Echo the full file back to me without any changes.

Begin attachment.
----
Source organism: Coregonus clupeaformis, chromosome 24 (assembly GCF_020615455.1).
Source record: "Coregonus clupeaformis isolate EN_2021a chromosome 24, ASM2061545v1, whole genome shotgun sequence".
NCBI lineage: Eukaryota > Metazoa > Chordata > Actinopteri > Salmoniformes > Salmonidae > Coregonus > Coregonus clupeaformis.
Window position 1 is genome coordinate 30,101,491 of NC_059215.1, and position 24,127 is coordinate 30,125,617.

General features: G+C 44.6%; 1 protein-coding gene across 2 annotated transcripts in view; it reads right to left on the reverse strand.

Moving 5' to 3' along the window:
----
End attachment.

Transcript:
Source organism: Coregonus clupeaformis, chromosome 24 (assembly GCF_020615455.1).
Source record: "Coregonus clupeaformis isolate EN_2021a chromosome 24, ASM2061545v1, whole genome shotgun sequence".
NCBI lineage: Eukaryota > Metazoa > Chordata > Actinopteri > Salmoniformes > Salmonidae > Coregonus > Coregonus clupeaformis.
Window position 1 is genome coordinate 30,101,491 of NC_059215.1, and position 24,127 is coordinate 30,125,617.

General features: G+C 44.6%; 1 protein-coding gene across 2 annotated transcripts in view; it reads right to left on the reverse strand.

Moving 5' to 3' along the window: